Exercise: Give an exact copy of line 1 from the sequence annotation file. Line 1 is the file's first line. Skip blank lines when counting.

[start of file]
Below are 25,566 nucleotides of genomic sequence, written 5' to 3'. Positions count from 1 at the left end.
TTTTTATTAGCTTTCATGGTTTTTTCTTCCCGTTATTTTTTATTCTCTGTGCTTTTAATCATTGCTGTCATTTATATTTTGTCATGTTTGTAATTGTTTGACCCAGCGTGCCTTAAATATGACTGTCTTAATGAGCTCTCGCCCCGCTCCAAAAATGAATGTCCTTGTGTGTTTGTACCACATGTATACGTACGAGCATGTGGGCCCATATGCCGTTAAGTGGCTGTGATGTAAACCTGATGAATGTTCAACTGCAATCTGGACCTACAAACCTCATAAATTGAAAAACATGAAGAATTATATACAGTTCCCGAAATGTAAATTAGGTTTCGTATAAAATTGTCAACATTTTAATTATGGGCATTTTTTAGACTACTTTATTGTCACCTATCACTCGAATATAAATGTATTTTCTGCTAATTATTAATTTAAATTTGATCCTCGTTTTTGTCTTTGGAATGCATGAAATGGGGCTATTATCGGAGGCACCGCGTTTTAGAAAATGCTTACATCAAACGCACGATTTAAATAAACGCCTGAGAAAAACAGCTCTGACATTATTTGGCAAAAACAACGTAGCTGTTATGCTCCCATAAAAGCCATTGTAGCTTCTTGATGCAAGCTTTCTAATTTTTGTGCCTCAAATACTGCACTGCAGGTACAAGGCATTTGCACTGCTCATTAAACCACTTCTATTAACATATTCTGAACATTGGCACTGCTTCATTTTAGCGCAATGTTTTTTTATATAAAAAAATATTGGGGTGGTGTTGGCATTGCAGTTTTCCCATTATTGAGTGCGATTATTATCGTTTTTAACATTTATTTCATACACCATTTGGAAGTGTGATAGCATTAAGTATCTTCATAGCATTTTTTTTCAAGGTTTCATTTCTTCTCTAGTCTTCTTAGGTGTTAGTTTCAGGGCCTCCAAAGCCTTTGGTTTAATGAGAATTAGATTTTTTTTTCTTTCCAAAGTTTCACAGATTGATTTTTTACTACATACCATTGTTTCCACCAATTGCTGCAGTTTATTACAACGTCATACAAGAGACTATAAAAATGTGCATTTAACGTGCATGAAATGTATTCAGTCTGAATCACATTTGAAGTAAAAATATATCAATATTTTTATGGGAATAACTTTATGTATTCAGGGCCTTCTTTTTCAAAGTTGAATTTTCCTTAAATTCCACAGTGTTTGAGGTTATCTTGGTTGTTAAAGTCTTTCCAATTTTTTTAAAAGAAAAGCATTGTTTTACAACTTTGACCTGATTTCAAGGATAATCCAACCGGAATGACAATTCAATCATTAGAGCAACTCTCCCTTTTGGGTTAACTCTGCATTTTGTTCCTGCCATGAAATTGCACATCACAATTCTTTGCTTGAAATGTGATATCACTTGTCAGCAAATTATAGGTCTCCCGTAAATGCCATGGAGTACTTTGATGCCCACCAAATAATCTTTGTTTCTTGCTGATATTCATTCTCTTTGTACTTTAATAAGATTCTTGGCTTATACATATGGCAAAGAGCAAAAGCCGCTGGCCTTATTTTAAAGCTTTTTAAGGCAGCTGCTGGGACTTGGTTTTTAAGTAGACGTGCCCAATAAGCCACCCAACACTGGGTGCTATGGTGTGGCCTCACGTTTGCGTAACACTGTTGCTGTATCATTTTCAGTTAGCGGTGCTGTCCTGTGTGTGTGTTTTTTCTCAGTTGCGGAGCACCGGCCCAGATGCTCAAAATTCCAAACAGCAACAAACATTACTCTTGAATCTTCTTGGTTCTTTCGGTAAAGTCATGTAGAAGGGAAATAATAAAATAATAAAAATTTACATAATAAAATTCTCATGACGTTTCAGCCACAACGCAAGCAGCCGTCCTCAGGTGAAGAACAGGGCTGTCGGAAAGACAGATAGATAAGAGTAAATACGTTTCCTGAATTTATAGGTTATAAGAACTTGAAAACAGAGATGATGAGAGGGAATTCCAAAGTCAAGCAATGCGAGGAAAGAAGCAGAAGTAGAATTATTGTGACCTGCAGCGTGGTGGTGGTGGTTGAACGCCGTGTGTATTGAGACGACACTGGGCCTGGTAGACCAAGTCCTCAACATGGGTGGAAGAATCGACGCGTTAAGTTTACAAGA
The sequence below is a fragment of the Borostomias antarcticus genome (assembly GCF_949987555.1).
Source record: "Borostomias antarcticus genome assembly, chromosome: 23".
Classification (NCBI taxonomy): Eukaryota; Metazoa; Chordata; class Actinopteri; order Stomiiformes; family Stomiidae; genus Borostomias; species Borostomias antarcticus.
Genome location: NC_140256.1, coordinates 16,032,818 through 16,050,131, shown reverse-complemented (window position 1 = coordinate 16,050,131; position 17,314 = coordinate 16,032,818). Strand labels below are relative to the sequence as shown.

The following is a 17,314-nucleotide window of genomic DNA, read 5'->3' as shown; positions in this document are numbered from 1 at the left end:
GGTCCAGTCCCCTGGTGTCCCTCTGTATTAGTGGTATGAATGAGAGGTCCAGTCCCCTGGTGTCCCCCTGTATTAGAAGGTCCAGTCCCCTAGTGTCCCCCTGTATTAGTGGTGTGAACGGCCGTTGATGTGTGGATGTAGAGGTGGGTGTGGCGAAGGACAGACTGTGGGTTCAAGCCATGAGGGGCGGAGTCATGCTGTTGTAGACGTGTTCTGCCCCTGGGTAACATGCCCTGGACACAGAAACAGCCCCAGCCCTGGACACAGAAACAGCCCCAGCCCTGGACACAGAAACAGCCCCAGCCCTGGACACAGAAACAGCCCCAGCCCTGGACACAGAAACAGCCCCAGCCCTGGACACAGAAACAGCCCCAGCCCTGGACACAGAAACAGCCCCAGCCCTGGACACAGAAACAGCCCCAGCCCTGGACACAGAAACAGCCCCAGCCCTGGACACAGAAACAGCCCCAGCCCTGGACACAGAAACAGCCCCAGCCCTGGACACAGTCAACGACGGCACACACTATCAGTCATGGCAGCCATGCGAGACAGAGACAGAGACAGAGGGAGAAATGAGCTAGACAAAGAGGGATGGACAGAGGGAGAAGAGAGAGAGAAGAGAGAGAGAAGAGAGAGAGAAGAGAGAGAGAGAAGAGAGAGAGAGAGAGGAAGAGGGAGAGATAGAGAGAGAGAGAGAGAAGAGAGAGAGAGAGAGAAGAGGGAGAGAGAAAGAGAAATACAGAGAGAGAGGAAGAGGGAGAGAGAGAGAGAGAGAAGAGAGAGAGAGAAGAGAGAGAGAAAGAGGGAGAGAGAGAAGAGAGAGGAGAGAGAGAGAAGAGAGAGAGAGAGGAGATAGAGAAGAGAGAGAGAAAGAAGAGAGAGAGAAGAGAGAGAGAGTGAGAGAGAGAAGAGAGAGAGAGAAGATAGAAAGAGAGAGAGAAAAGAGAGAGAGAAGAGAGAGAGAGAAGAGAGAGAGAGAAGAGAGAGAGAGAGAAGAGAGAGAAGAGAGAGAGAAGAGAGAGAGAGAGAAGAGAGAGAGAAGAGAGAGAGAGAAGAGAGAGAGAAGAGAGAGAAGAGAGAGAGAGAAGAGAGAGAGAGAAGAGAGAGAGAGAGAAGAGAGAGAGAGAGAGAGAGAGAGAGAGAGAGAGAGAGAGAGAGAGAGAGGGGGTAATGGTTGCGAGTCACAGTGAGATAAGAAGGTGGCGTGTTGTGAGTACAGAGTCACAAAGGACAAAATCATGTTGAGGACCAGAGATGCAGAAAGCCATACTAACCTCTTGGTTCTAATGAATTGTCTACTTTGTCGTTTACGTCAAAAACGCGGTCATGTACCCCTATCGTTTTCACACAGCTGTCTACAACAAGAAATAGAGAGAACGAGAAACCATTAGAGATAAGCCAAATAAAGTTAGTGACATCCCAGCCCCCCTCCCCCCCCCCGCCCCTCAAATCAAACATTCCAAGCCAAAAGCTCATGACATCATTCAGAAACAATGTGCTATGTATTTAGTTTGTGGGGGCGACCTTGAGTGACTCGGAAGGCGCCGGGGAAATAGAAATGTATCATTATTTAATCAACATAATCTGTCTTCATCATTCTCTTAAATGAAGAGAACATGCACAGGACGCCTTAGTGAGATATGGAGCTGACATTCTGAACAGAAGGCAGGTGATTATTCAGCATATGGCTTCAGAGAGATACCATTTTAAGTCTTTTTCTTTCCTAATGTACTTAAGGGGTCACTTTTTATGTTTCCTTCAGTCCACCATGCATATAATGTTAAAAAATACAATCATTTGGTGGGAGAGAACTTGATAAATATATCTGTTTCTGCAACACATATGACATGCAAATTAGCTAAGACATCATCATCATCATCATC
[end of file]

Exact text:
Below are 25,566 nucleotides of genomic sequence, written 5' to 3'. Positions count from 1 at the left end.